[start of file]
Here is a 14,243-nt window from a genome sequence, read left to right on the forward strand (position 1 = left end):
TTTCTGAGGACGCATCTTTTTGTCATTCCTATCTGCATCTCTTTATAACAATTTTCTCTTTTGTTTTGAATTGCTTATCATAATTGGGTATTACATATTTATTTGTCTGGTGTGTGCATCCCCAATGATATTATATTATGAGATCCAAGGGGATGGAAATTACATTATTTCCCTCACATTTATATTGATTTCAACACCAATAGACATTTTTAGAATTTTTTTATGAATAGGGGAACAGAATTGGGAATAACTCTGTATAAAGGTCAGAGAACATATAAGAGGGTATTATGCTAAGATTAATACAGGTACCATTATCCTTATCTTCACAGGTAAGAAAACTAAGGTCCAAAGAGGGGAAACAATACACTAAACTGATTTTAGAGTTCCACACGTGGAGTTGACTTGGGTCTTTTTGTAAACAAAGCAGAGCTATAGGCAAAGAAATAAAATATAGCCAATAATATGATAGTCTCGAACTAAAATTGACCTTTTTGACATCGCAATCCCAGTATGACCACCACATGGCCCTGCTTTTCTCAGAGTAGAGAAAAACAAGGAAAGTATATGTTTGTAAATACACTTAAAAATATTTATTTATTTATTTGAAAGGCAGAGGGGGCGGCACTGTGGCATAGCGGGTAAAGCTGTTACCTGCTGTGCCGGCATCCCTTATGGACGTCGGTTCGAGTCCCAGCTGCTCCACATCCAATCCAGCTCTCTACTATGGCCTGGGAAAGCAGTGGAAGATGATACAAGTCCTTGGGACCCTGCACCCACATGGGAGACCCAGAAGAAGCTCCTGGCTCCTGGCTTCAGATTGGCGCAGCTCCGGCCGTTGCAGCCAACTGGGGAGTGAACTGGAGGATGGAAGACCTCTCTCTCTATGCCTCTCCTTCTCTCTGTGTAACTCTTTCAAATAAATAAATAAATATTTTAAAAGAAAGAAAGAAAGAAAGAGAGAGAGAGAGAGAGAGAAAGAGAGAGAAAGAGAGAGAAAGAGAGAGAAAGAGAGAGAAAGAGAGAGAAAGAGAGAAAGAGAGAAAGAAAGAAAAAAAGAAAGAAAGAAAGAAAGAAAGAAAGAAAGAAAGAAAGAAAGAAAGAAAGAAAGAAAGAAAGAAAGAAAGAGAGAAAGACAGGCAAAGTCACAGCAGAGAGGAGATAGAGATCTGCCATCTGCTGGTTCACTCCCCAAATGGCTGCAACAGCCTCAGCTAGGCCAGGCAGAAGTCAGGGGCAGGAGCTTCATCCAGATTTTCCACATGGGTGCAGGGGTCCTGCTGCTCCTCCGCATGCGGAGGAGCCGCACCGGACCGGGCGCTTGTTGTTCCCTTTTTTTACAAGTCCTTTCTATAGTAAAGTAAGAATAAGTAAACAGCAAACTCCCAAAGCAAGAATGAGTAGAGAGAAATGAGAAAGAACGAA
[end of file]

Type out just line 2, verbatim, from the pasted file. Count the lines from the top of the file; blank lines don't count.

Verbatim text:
TTTCTGAGGACGCATCTTTTTGTCATTCCTATCTGCATCTCTTTATAACAATTTTCTCTTTTGTTTTGAATTGCTTATCATAATTGGGTATTACATATTTATTTGTCTGGTGTGTGCATCCCCAATGATATTATATTATGAGATCCAAGGGGATGGAAATTACATTATTTCCCTCACATTTATATTGATTTCAACACCAATAGACATTTTTAGAATTTTTTTATGAATAGGGGAACAGAATTGGGAATAACTCTGTATAAAGGTCAGAGAACATATAAGAGGGTATTATGCTAAGATTAATACAGGTACCATTATCCTTATCTTCACAGGTAAGAAAACTAAGGTCCAAAGAGGGGAAACAATACACTAAACTGATTTTAGAGTTCCACACGTGGAGTTGACTTGGGTCTTTTTGTAAACAAAGCAGAGCTATAGGCAAAGAAATAAAATATAGCCAATAATATGATAGTCTCGAACTAAAATTGACCTTTTTGACATCGCAATCCCAGTATGACCACCACATGGCCCTGCTTTTCTCAGAGTAGAGAAAAACAAGGAAAGTATATGTTTGTAAATACACTTAAAAATATTTATTTATTTATTTGAAAGGCAGAGGGGGCGGCACTGTGGCATAGCGGGTAAAGCTGTTACCTGCTGTGCCGGCATCCCTTATGGACGTCGGTTCGAGTCCCAGCTGCTCCACATCCAATCCAGCTCTCTACTATGGCCTGGGAAAGCAGTGGAAGATGATACAAGTCCTTGGGACCCTGCACCCACATGGGAGACCCAGAAGAAGCTCCTGGCTCCTGGCTTCAGATTGGCGCAGCTCCGGCCGTTGCAGCCAACTGGGGAGTGAACTGGAGGATGGAAGACCTCTCTCTCTATGCCTCTCCTTCTCTCTGTGTAACTCTTTCAAATAAATAAATAAATATTTTAAAAGAAAGAAAGAAAGAAAGAGAGAGAGAGAGAGAGAGAAAGAGAGAGAAAGAGAGAGAAAGAGAGAGAAAGAGAGAGAAAGAGAGAGAAAGAGAGAAAGAGAGAAAGAAAGAAAAAAAGAAAGAAAGAAAGAAAGAAAGAAAGAAAGAAAGAAAGAAAGAAAGAAAGAAAGAAAGAAAGAAAGAAAGAGAGAAAGACAGGCAAAGTCACAGCAGAGAGGAGATAGAGATCTGCCATCTGCTGGTTCACTCCCCAAATGGCTGCAACAGCCTCAGCTAGGCCAGGCAGAAGTCAGGGGCAGGAGCTTCATCCAGATTTTCCACATGGGTGCAGGGGTCCTGCTGCTCCTCCGCATGCGGAGGAGCCGCACCGGACCGGGCGCTTGTTGTTCCCTTTTTTTACAAGTCCTTTCTATAGTAAAGTAAGAATAAGTAAACAGCAAACTCCCAAAGCAAGAATGAGTAGAGAGAAATGAGAAAGAACGAA